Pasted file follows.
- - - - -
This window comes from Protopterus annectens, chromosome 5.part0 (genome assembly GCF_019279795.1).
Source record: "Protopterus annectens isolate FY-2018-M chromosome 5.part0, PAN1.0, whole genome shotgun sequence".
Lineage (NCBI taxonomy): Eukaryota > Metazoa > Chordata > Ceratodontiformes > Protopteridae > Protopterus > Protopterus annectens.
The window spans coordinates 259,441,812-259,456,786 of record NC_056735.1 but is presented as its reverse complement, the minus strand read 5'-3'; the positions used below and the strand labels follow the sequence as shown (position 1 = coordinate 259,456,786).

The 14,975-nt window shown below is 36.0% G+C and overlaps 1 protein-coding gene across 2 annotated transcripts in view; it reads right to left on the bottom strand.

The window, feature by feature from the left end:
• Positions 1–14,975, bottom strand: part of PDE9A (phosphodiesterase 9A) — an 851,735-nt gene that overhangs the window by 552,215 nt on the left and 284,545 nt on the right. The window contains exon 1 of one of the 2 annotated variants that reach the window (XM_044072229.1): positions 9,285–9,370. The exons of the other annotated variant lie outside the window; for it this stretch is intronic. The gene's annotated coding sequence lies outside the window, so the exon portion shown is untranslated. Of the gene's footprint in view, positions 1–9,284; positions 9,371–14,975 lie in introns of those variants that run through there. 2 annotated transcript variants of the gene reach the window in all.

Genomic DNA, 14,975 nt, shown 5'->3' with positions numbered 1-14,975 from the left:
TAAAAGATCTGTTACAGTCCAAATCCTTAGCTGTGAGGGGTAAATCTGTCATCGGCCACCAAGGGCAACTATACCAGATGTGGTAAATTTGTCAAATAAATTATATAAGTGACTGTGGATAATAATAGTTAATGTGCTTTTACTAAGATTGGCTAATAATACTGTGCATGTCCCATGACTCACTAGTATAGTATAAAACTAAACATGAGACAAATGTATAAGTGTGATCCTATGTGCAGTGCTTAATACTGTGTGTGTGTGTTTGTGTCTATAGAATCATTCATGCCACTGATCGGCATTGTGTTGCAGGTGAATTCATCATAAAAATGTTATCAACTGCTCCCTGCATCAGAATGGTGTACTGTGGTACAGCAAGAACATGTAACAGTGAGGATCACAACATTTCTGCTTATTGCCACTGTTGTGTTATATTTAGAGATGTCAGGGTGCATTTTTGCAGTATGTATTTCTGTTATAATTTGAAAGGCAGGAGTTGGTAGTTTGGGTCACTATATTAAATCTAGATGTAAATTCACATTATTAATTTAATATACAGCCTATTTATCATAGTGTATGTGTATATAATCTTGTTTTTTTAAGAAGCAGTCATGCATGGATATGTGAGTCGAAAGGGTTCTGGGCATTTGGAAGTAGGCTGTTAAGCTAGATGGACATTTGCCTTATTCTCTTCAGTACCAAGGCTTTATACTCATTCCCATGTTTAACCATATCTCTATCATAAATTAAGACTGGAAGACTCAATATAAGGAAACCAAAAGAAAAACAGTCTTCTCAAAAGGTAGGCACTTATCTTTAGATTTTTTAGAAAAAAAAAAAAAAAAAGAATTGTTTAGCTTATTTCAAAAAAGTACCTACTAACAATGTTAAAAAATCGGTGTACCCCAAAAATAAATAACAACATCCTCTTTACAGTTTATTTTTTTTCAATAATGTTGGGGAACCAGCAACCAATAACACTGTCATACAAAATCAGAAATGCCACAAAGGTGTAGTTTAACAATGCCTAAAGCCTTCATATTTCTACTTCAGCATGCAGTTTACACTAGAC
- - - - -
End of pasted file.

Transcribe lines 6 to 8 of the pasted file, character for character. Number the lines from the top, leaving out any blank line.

The window, feature by feature from the left end:
• Positions 1–14,975, bottom strand: part of PDE9A (phosphodiesterase 9A) — an 851,735-nt gene that overhangs the window by 552,215 nt on the left and 284,545 nt on the right. The window contains exon 1 of one of the 2 annotated variants that reach the window (XM_044072229.1): positions 9,285–9,370. The exons of the other annotated variant lie outside the window; for it this stretch is intronic. The gene's annotated coding sequence lies outside the window, so the exon portion shown is untranslated. Of the gene's footprint in view, positions 1–9,284; positions 9,371–14,975 lie in introns of those variants that run through there. 2 annotated transcript variants of the gene reach the window in all.

Genomic DNA, 14,975 nt, shown 5'->3' with positions numbered 1-14,975 from the left: